The lead article is authored by John Warnock.  It is posted here with an invitation to respond to the ideas presented.  If you wish to respond and have your submission posted below, send it in an email to the webmaster specifically mentioning that it can be posted to the web.  If I do not see that permission statement I can not post it but would forward it to John Warnock for his consideration.  Gerald Regnitter, Webmaster. 


Posted:  July 1, 2005

What is happening to our natural resources?

By John W. Warnock

Natural resources are a free gift from nature. In Canada, as in almost all countries, they are owned by the people as a whole. Under the Constitution they are a provincial responsibility and are managed by our elected governments.
Saskatchewan is a hinterland province, part of the North American prairies. Since World War II our governments have recognized that the development of resources was essential to the province if we were to have a decent level of infrastructure, as well as health, education and social programs.
Everywhere governments face the common political issue. Should the extraction of resources primarily benefit the capital accumulation goals of private corporations and investors or should the development primarily benefit the public in general. Where resources are extracted by private corporations, in contrast to state-owned enterprises, there is the problem of how to collect a share of the economic surplus (or economic rent) for the general public. There is also the question of what share of any resource should be left for future generations.
As a poor province with almost no local capital, the CCF government of T. C. Douglas adopted a policy to encourage private corporate investment through low royalties, active support for development, and even government investment guarantees. There was little return to the people in the form of resource royalties. This changed dramatically with the election of Allan Blakeney’s NDP government in 1971. Resource royalties and fees were increased, joint ventures and Crown corporations were established, and the province was able to capture a much greater share of the economic rent from resource depletion.
This policy was reversed by Grant Devine’s Tory government, elected in 1982. Royalties were cut. The Crown corporations were mostly privatized. Revenues from resource extraction fell, there were regular budget deficits, and the provincial debt rose significantly. This general policy has been adopted by the NDP governments which followed. Roy Romanow’s government chose a slightly different approach; it balanced budgets by cutting many programs, shifted taxes, and off loaded costs.
Around 2000 the international prices for non-renewable resources began to rise. Over the past few years corporations extracting oil, natural gas, potash, uranium, coal and other minerals have reported record sales and profits. The volume of our resources being extracted has increased rapidly. Private corporations are exporting our oil and gas to the United States as fast as they can. Yet during this boom period Lorne Calvert’s government has continued to reduce resource royalties. Thus while provincial revenues have gone up with the high prices and the increase in the volume extracted, our share of the resource rent has been declining.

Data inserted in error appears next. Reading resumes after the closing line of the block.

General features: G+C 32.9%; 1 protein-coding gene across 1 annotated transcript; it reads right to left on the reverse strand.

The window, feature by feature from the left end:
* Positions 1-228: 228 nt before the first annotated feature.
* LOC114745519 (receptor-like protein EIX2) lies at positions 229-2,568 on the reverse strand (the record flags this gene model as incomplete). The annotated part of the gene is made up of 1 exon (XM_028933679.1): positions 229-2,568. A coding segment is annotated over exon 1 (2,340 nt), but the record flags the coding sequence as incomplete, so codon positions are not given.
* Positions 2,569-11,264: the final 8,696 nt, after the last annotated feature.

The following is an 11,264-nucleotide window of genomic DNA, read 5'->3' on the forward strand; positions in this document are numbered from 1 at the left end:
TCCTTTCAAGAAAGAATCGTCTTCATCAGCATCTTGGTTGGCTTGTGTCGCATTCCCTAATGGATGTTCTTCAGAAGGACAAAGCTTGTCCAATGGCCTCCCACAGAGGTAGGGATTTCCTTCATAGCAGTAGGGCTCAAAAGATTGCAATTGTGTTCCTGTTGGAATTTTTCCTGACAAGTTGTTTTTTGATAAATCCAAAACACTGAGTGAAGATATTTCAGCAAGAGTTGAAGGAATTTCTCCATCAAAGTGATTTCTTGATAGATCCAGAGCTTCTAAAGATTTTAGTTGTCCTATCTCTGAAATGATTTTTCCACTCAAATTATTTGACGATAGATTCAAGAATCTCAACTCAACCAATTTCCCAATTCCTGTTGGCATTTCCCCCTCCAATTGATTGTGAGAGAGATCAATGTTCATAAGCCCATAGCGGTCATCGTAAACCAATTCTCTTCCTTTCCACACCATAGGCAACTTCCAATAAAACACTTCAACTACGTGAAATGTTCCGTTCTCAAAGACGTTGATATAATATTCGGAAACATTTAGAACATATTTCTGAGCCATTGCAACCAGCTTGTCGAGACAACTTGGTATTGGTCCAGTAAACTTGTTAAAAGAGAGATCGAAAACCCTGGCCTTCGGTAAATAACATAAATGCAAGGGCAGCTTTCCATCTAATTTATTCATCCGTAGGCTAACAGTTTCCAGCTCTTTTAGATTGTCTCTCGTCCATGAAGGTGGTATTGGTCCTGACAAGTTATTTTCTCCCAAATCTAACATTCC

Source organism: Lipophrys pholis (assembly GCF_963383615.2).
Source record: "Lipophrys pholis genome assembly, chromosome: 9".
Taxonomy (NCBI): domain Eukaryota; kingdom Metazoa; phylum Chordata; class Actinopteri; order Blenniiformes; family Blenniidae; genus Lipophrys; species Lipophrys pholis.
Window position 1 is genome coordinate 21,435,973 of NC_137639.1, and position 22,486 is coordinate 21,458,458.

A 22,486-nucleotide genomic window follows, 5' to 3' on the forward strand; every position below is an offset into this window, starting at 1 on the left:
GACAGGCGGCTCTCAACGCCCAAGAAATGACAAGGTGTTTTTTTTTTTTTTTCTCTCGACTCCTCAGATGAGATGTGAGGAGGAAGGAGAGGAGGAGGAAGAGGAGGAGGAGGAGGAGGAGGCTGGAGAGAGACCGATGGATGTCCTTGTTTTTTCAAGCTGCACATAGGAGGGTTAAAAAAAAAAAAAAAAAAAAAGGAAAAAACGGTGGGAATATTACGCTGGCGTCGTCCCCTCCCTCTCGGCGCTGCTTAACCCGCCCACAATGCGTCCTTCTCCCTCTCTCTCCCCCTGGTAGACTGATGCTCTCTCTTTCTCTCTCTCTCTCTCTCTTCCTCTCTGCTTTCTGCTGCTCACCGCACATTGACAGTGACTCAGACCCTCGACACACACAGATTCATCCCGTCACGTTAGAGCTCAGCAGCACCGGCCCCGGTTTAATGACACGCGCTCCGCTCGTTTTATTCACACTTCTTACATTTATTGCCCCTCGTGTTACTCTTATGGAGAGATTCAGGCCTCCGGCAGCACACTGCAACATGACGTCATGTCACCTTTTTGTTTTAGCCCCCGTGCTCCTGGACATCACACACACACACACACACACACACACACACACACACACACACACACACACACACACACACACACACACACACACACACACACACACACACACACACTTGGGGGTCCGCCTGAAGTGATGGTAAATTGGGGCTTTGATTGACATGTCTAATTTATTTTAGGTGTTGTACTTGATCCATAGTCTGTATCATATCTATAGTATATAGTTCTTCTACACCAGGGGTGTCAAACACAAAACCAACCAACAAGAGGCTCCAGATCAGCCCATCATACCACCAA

The NDP government is very pleased with this development. However, the premier heard another side of this issue on his recent tour of the north. The Aboriginal population, with very high unemployment and poverty, protested that natural resources are extracted from their historic lands by large transnational corporations, and they receive no royalties, fees or taxes.
In the recent past, when the policies of Ronald Reagan and Margaret Thatcher ruled, governments were pushed to privatize state-owned corporations in the natural resource area. But that trend has now been reversed. Industry analysts note that around two-thirds of the world’s oil resources are now under state-owned enterprise control. When the OPEC countries nationalized the foreign owned oil corporations in the 1970s, there was a dramatic shift of revenues from the private sector to government revenues. Norway receives a much greater share of oil extraction than Saskatchewan because it has a wider range of royalties, fees and taxes and Statoil which operates in joint ventures with private corporations. In Mexico, PEMEX, the state-owned oil enterprise, provides 40 percent of federal revenues.
Today in Saskatchewan decisions on resource policy are made between the government and the industry behind closed doors. The public knows precious little about the resource industry. There is no public debate as there is a policy consensus among the three dominant parties. This must end.
To try to stimulate a debate on this key policy, I have prepared a background paper for the Saskatchewan branch of the Canadian Centre for Policy Alternatives. It provides some history of each industry, the volume of resource extraction, the published data on resource sales and royalties, and a discussion of the disappearance of the oil and gas resource. The full paper and a short version appear on the organization’s web site: I hope that people will read this paper and start thinking about our present policy.

John W. Warnock is a Regina political economist and author of Saskatchewan: The Roots of Discontent and Protest (2004).